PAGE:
Rohingya Muslim women are suffering "violent sexual attacks" at the hands of Myanmar soldiers, according to doctors working in refugee camps in Bangladesh.
Eight medical professionals said that they had treated dozens of women with injuries consistent with sexual violence since late August when violence erupted and the country's security forces reportedly started carrying out mass killings and arson attacks against the stateless minority group.
The doctors, working in Bangladesh's Cox's Bazar district, told Reuters they had treated more than 25 individual rape cases since late August.
The medical reports lend weight to victims' accounts compiled by human rights groups of Rohingya women being sexually assaulted and gang raped.
Tasnuba Nourin, one of the doctors with the UN's International Organisation for Migration (IOM), said that she had treated a 20-year-old woman with "skin marks" who was raped by a soldier in Myanmar.
"It showed a very forceful attack, an inhuman attack," she said. The woman's medical notes stated that soldiers had "pulled her hair" and used "a gun to beat her" before raping her.
Niranta Kumar, a health coordinator at an IOM clinic in Myanmar, reported that medics had seen evidence of beatings, forced penetration and lacerations to the vagina.
It is rare for UN doctors to accuse a country's armed forces of alleged rape, given the sensitivity of the matter.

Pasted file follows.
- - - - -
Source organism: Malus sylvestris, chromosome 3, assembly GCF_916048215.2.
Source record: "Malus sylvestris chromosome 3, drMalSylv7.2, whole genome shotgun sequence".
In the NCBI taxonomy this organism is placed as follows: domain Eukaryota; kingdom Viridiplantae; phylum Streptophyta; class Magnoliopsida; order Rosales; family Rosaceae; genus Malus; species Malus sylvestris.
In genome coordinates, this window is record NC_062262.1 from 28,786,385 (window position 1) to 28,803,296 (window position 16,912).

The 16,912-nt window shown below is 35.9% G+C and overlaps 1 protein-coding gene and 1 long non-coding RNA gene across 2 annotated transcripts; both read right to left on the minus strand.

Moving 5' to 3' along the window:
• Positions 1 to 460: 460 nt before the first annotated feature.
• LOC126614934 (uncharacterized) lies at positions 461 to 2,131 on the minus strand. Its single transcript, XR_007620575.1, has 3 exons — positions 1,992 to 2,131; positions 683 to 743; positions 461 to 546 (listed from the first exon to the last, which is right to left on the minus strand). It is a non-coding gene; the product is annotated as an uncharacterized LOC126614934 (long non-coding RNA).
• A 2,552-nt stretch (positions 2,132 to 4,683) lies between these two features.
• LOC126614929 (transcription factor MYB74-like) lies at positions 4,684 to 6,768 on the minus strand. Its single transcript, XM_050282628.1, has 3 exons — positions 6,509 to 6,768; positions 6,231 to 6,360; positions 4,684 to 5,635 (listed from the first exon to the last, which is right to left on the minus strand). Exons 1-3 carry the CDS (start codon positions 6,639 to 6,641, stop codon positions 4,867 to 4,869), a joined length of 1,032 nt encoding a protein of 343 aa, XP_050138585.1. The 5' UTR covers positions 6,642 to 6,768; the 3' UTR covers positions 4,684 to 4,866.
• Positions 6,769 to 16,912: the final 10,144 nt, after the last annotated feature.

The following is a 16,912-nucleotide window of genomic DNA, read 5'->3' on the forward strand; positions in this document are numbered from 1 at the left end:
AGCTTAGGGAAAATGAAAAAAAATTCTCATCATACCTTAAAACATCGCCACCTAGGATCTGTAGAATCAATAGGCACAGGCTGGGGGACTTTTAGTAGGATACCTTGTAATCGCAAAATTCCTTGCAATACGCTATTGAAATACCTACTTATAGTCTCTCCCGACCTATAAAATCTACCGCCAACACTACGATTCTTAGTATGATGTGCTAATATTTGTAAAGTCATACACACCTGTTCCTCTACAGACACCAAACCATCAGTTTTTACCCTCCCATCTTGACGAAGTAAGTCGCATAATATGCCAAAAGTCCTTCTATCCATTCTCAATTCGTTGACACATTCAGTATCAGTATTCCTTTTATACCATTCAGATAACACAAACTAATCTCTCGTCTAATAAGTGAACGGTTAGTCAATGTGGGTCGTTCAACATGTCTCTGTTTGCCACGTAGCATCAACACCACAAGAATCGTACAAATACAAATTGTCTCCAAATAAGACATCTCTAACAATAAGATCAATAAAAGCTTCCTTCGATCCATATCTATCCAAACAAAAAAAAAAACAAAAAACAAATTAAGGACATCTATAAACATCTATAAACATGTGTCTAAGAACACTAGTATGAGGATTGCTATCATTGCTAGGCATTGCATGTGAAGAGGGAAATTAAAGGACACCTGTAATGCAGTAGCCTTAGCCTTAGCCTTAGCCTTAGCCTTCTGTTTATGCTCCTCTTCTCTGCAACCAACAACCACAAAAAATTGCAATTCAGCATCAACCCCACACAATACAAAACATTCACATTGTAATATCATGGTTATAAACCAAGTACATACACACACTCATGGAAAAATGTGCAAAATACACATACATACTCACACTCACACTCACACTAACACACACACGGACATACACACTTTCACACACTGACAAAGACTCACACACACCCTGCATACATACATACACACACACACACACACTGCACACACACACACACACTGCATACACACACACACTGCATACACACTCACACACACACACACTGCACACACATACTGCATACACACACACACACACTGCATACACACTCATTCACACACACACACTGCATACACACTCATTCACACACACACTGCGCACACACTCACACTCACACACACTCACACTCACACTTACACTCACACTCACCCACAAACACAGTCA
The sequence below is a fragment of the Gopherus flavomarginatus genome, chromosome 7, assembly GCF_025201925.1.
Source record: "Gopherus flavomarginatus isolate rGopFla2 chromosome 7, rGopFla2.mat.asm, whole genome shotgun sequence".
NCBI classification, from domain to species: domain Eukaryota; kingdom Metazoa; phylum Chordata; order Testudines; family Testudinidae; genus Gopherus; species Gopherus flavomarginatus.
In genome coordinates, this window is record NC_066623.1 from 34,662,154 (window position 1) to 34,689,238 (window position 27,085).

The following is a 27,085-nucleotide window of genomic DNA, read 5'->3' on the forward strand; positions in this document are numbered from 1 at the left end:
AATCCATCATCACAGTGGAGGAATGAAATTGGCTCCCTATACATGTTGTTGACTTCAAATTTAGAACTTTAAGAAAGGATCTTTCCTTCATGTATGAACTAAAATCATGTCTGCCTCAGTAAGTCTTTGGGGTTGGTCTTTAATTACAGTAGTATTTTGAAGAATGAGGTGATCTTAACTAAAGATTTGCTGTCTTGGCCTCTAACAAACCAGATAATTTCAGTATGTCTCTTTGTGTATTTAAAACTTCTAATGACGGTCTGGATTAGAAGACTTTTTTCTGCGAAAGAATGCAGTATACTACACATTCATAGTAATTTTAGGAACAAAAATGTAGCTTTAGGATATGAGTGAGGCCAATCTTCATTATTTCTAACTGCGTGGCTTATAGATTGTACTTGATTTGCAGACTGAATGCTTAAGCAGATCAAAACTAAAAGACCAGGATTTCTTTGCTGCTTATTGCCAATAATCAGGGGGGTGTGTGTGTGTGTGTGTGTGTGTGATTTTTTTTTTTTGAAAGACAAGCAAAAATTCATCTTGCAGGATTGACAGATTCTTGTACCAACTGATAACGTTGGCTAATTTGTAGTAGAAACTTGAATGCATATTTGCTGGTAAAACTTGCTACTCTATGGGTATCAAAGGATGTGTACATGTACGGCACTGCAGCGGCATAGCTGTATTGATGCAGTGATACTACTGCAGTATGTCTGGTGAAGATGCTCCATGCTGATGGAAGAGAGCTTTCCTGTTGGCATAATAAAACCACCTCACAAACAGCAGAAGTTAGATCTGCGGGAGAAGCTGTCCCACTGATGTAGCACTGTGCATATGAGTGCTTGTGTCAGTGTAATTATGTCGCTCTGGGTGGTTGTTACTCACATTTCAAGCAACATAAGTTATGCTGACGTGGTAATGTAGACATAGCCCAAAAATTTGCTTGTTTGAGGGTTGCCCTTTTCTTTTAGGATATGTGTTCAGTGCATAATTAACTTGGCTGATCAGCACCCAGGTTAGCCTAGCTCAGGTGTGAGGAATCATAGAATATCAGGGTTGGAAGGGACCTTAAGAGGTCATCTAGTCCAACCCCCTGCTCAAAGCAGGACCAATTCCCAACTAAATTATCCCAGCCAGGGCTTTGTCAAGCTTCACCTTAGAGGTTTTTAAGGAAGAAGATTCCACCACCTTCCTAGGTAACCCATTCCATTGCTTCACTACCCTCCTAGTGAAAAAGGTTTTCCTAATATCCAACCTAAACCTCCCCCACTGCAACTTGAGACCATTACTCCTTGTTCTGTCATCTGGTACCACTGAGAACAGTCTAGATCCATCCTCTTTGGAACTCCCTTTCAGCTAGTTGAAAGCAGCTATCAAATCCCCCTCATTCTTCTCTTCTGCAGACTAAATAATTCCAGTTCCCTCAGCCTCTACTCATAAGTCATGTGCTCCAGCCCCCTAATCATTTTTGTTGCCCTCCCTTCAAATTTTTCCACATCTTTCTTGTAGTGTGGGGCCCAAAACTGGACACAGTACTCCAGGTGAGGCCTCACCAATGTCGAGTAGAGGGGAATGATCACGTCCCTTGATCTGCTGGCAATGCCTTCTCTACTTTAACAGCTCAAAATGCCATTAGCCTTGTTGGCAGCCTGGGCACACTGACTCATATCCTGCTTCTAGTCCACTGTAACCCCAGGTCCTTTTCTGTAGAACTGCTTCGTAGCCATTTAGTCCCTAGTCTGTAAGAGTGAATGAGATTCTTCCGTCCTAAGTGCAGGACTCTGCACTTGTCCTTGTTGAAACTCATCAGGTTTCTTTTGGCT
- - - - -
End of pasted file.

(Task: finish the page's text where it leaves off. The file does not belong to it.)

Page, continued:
Phil Robertson, Asia director for Human Rights Watch, told IBTimes UK that the organisation had documented "numerous cases" of Myanmar's soldiers sexually assaulting women and girls before "killing them, in some cases with machetes and bayonets" or "locking them in houses and burning them to death."
"These truly horrific rights crimes being committed by these soldiers need to be exposed, and the international community must take action to bring both the men committing these violations, and their commanders who encourage them, to justice. There is no excuse for inaction," he said.
Myanmar's officials have consistently denied that the army has carried out violent attacks against Rohingya Muslims, dismissing the allegations as militant propaganda designed to destroy the reputation of its army.
A spokesman for Myanmar's leader Aung San Suu Kyi told Reuters: "Those rape victim women should come to us. We will give full security to them. We will investigate and we will take action."
Suu Kyi has not commented on the reports of sexual assault and is facing mounting criticism over her refusal to publicly condemn her army's actions and address allegations of ethnic cleansing.
At a conference in 2011, she described sexual violence in conflict as a "weapon by armed forces to intimidate the ethnic nationalities and to divide our country".
Around 429,000 Rohingyas have fled to Bangladesh in the past month and are living in overcrowded refugee camps near the border.